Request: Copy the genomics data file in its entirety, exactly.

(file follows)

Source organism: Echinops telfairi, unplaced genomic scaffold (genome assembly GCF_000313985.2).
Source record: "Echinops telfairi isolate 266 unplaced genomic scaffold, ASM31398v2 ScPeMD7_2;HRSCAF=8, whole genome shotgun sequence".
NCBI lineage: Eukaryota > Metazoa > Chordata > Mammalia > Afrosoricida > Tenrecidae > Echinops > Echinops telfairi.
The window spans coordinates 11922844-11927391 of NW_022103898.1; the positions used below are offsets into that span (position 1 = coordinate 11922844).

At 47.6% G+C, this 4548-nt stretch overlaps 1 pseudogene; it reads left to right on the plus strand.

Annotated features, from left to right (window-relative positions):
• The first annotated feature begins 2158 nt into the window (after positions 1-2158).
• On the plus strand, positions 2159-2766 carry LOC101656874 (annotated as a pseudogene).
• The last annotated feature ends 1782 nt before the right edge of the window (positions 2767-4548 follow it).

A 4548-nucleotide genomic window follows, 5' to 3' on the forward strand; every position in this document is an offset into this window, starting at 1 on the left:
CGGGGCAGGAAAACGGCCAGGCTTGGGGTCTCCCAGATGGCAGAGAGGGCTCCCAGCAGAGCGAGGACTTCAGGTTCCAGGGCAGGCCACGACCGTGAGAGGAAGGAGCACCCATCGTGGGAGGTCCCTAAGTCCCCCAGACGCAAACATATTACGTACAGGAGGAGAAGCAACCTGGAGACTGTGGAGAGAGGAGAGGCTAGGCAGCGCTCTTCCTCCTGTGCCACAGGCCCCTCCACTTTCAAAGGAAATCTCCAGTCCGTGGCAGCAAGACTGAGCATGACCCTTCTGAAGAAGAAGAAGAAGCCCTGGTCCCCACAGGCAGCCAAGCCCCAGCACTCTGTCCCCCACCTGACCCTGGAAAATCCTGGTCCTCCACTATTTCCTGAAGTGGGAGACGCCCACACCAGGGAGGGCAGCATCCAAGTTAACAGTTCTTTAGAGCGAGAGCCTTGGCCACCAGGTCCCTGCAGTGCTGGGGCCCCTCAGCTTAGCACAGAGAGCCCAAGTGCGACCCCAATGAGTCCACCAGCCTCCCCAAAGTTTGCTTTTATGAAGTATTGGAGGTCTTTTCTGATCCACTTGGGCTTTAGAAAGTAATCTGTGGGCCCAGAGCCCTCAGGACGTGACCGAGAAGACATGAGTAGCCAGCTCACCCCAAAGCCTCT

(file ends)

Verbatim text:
Source organism: Echinops telfairi, unplaced genomic scaffold (genome assembly GCF_000313985.2).
Source record: "Echinops telfairi isolate 266 unplaced genomic scaffold, ASM31398v2 ScPeMD7_2;HRSCAF=8, whole genome shotgun sequence".
NCBI lineage: Eukaryota > Metazoa > Chordata > Mammalia > Afrosoricida > Tenrecidae > Echinops > Echinops telfairi.
The window spans coordinates 11922844-11927391 of NW_022103898.1; the positions used below are offsets into that span (position 1 = coordinate 11922844).

At 47.6% G+C, this 4548-nt stretch overlaps 1 pseudogene; it reads left to right on the plus strand.

Annotated features, from left to right (window-relative positions):
• The first annotated feature begins 2158 nt into the window (after positions 1-2158).
• On the plus strand, positions 2159-2766 carry LOC101656874 (annotated as a pseudogene).
• The last annotated feature ends 1782 nt before the right edge of the window (positions 2767-4548 follow it).

A 4548-nucleotide genomic window follows, 5' to 3' on the forward strand; every position in this document is an offset into this window, starting at 1 on the left:
CGGGGCAGGAAAACGGCCAGGCTTGGGGTCTCCCAGATGGCAGAGAGGGCTCCCAGCAGAGCGAGGACTTCAGGTTCCAGGGCAGGCCACGACCGTGAGAGGAAGGAGCACCCATCGTGGGAGGTCCCTAAGTCCCCCAGACGCAAACATATTACGTACAGGAGGAGAAGCAACCTGGAGACTGTGGAGAGAGGAGAGGCTAGGCAGCGCTCTTCCTCCTGTGCCACAGGCCCCTCCACTTTCAAAGGAAATCTCCAGTCCGTGGCAGCAAGACTGAGCATGACCCTTCTGAAGAAGAAGAAGAAGCCCTGGTCCCCACAGGCAGCCAAGCCCCAGCACTCTGTCCCCCACCTGACCCTGGAAAATCCTGGTCCTCCACTATTTCCTGAAGTGGGAGACGCCCACACCAGGGAGGGCAGCATCCAAGTTAACAGTTCTTTAGAGCGAGAGCCTTGGCCACCAGGTCCCTGCAGTGCTGGGGCCCCTCAGCTTAGCACAGAGAGCCCAAGTGCGACCCCAATGAGTCCACCAGCCTCCCCAAAGTTTGCTTTTATGAAGTATTGGAGGTCTTTTCTGATCCACTTGGGCTTTAGAAAGTAATCTGTGGGCCCAGAGCCCTCAGGACGTGACCGAGAAGACATGAGTAGCCAGCTCACCCCAAAGCCTCT